(Prayer: Appeal under Section 260A of the Income Tax Act, 1961 against the order dated 19.02.2014 made in I.T.A.No.457/Mds/2012 on the file of the Income Tax Appellate Tribunal ‘B’ Bench, Chennai for the assessment year 2007-08.)T.S. Sivagnanam, J.1. This appeal, by the Revenue, filed under Section 260A of the Income Tax Act, 1961, is directed against the order dated 19.02.2014 made in I.T.A.No.457/Mds/2012 on the file of the Income Tax Appellate Tribunal ‘B’ Bench, Chennai for the assessment year 2007-08.2. The appeal was admitted on 01.12.2014, on the following substantial questions of law:-“1) Whether on the facts and in the circumstances of the case the Tribunal was right in holding that the unabsorbed depreciation loss prior to assessment year 2002-2003, viz., from the assessment years 1999-2000 to 2001-2002 could be set off against the long term capital gains even though as per the provisions of the Income Tax Act the above loss could be set off only for a period of 8 years succeeding the assessment year for which it was first computed? And2) Is not the finding of the Tribunal bad by directing the Assessing Officer to set off the unabsorbed depreciation prior to assessment year 1997-1998 especially when the intention of the Legislature was to grant depreciation against other income upto 8 years only succeeding the assessment year for which it was first computed?”3. Heard Ms.R.Hemalatha, learned Senior Standing Counsel for the appellant/Revenue and Mr.S.Gopalakrishnan, learned counsel for the respondent/assessee.4. On going through the facts and circumstances, we find that the substantial questions of law, raised in the present appeal, were considered by this Court in the case of CIT vs. Sanmar Speciality Chemicals Ltd. reported in (2020) 428 ITR 237 (Madras). The relevant portion of the judgment reads as follows:-“11. A similar issue was considered by a Division Bench of the Bombay High Court in the case of CIT v. Bajaj Hindustan Ltd. [IT Appeal Nos. 134 to 136 and 140, 141 and 148 of 2018, dated 13-6-2018] following the decision in the case of CIT v. Hindustan Unilever Ltd.  72 taxmann.com 325/ 394 ITR 73 (Bom.). The special leave petition filed by the Revenue against the above decision was dismissed by the Hon’ble Supreme Court in the decision in Pr. CIT v. Bajaj Hindustan Ltd. [SLP (C) Diary No. 48020 of 2018, dated 25-1-2019].12. In the decision of the Punjab & Haryana High Court in the case of CIT v. G.T.M. Synthetics Ltd.  30 taxmann.com 83/ 347 ITR 458], an identical issue was considered in the following terms:‘8. The effect of omission of the aforesaid proviso was enumerated by the Central Board of Direct Taxes, vide Circular No. 794 dated 9-8-2000 [(2000) 245 ITR (Statute)] 21 that the unabsorbed depreciation allowance could be set-off against the income under any other head even where the business was not carried on.Clause 22 of the said circular which is relevant is as under:“22. Requirement of continuance of same business for set-off of unabsorbed depreciation dispensed with:22.1 Under the existing provisions of sub-section (2) of section 32 of the Income-tax Act, carried forward unabsorbed depreciation is allowed to be set-off against profits and gains of business or profession of the subsequent year, subject to the condition that the business or profession for which depreciation allowance was originally computed continued to be carried on in that year. A similar condition in section 72 for the purpose of carry forward and set-off of unabsorbed business loss was removed last year.22.2 With a view to harmonise the provisions relating carry forward and set-off of unabsorbed depreciation and unabsorbed loss, the Act has dispensed with the condition of continuance of same business for the purpose of carry forward and set-off of unabsorbed depreciation.22.3 This amendment will take effect from 1st April, 2001, and will, accordingly, apply in relation to the assessment year 2001-2002 and subsequent years.”9. The CIT(A) and the Tribunal, thus, rightly allowed unabsorbed depreciation relevant to the assessment year 1996-97 to be set-off against the income from long term capital gains and income from other sources for the assessment year 2001-2002.’13. Recently, in the decision of a Division Bench of the Bombay High Court in the case of Pr. CIT v. Gunnebo India (P.) Ltd.  104 CCH 227, the issue was considered in favour of the assessee after referring to the decision of the Division Bench of the Gujarat High Court in the case of General Motors India (P.) Ltd., wherein the relevant portions read thus:“3. The Revenue carried the matter in appeal. The Appellate Tribunal dismissed the appeal of the Revenue making the following observations:-“16. We have observed that the current year’s depreciation is allowed to be set-off against the income from business as well as against the other heads of income and unabsorbed depreciation in carry forward and become part of the depreciation of the subsequent year and the total depreciation becomes current year’s depreciation as per section 32(1) of the Act, which is allowed to be setoff against the income under any head of income. As per the provisions of section 32(2) of the Act r.w.s. 70, 71 and 72 of the Act, it becomes very clear that the total depreciation comprising of the depreciation of the relevant assessment year along with the unabsorbed depreciation of the earlier years becomes the total current year’s depreciation which is allowed to be set off against income under any head of income including long term capital gain. Accordingly, we find no reason to interfere with the order of CIT(A) qua this issue and the same is hereby upheld. We also hold that as per provisions of section 72 of the Act, the unabsorbed business loss (other than speculative loss) of earlier years shall be allowed to be set-off only against the profits and gains from business carried on by the assessee of the current year and so on. We order accordingly. However, our above decision with respect to ground nos. (i) and (ii) raised in memo of appeal filed by Revenue should be read in conjunction with and subject to our findings with respect to ground nos. (iii) and (iv) which are decided by us in the preceding para’s of this order and the computation shall be made accordingly.”4. Having heard the learned counsel for parties and having perused the documents on record, we do not find any error in the order of the Appellate Tribunal. Gujarat High Court in the case of General Motors India (P.) Ltd. (supra) had considered somewhat similar issue, of course in the backdrop of the assessee’s challenge to a notice of reopening of the assessment. The Gujarat High Court had held and observed as under:-“38. Therefore, it can be said that, current depreciation is deductible in the first place from the income of the business to which it relates. If such depreciation amount is larger than the amount of the profits of that business, then such excess comes for absorption from the profits and gains from any other business or business, if any, carried on by the assessee. If a balance is left even thereafter, that becomes deductible from out of income from any source under any of the other heads of income during that year. In case there is a still balance left over, it is to be treated as unabsorbed depreciation and it is taken to the next succeeding year. Where there is current depreciation for such succeeding year the unabsorbed depreciation is added to the current depreciation for such succeeding year and is deemed as part thereof. If, however, there is no current depreciation for such succeeding year, the unabsorbed depreciation becomes the depreciation allowance for such succeeding year. We are of the considered opinion that any unabsorbed depreciation available to an assessee on 1st April, 2002 (asst. yr. 2002-03) will be dealt with in accordance with the provisions of section 32(2) as amended by Finance Act, 2001. And once the Circular No. 14 of 2001 clarified that the restr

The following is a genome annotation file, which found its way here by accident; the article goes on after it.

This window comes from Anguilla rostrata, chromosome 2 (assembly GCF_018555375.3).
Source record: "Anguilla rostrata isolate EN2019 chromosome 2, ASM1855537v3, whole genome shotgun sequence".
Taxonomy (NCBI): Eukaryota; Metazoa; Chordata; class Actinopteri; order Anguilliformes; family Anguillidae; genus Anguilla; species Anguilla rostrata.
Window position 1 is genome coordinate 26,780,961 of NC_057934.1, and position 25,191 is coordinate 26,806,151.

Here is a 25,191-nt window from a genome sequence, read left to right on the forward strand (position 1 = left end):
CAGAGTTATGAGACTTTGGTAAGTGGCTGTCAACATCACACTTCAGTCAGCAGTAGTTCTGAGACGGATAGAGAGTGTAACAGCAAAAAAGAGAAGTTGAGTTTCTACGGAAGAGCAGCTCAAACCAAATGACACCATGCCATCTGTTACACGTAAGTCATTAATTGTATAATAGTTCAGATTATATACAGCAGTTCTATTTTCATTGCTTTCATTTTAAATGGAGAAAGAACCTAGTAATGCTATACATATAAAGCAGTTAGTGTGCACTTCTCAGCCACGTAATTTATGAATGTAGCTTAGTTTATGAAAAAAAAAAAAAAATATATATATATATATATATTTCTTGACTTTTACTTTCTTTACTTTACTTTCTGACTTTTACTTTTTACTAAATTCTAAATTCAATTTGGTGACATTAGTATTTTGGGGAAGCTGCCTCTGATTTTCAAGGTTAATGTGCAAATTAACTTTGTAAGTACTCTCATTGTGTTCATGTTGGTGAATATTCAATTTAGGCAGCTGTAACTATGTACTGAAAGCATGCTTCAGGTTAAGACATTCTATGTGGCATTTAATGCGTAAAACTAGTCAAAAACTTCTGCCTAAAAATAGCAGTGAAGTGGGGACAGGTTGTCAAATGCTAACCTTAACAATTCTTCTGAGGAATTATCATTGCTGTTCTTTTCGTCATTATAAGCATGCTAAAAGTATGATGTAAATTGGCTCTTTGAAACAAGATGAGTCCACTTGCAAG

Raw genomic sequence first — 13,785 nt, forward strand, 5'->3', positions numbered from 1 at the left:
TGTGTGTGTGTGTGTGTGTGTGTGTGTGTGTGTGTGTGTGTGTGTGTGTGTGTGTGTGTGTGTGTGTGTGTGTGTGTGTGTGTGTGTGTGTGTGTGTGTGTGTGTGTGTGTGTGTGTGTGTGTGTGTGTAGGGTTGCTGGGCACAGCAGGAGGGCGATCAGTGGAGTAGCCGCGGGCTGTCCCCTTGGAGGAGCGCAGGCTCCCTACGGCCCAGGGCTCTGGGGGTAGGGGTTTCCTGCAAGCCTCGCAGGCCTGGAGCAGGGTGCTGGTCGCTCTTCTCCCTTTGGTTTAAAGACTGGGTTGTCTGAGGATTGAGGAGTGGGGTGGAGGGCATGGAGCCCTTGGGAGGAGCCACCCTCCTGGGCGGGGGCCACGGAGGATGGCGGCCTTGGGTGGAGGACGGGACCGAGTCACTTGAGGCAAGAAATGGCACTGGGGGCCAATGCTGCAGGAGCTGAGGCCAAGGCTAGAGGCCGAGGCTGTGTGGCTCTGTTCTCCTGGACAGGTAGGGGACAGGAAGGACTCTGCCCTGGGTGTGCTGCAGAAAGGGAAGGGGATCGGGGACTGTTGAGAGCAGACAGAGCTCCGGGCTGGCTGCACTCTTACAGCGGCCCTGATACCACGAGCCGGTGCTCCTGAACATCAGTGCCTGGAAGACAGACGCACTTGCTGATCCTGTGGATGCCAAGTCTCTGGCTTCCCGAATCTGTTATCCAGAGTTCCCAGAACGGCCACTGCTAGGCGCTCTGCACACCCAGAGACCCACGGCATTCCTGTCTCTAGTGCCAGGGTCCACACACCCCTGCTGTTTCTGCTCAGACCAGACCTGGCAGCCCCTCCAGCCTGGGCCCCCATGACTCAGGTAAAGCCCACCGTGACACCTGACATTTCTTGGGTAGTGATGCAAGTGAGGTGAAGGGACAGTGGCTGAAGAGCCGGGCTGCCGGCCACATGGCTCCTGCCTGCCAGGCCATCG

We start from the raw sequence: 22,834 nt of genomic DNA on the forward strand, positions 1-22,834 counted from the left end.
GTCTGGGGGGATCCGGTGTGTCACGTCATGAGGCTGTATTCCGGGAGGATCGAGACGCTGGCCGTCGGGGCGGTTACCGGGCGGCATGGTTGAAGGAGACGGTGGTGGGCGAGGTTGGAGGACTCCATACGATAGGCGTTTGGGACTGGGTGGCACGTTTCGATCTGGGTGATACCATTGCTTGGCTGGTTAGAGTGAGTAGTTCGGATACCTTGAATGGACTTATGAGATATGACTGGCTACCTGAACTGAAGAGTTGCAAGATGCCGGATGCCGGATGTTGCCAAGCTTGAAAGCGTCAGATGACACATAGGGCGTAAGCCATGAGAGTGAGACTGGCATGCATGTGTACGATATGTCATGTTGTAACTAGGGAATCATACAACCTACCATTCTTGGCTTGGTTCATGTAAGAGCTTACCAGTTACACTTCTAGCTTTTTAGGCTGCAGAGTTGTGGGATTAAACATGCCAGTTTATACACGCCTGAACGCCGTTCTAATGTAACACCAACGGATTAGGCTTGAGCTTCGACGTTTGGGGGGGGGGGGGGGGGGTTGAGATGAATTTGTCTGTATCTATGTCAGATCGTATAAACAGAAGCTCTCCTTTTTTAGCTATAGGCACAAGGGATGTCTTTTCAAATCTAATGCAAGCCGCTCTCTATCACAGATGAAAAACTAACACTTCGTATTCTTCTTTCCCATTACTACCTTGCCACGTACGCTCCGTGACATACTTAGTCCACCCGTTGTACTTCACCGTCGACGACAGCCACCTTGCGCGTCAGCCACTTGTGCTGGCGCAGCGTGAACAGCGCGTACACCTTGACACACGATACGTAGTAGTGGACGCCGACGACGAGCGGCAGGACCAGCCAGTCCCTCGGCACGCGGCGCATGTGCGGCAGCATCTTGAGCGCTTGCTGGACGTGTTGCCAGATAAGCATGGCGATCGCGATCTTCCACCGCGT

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iction of 8 years for carry forward and set-off of unabsorbed depreciation had been dispensed with, the unabsorbed depreciation from asst. yr. 1997-98 up to the asst. yr. 2001- 02 got carried forward to the asst. yr. 2002-03 and became part thereof, it came to be governed by the provisions of section 32(2) as amended by Finance Act, 2001 and were available for carry forward and set-off against the profits and gains of subsequent years, without any limit whatsoever.”14. In our considered view, the above decisions will clearly enure to the benefit of the respondent - assessee.15. Accordingly, the above tax case appeal is dismissed and the substantial question of law is answered against the Revenue. No costs.”5. Following the above decision, the substantial questions of law, raised in this appeal, are answered against the Revenue. Consequently, the tax case appeal is dismissed. No costs.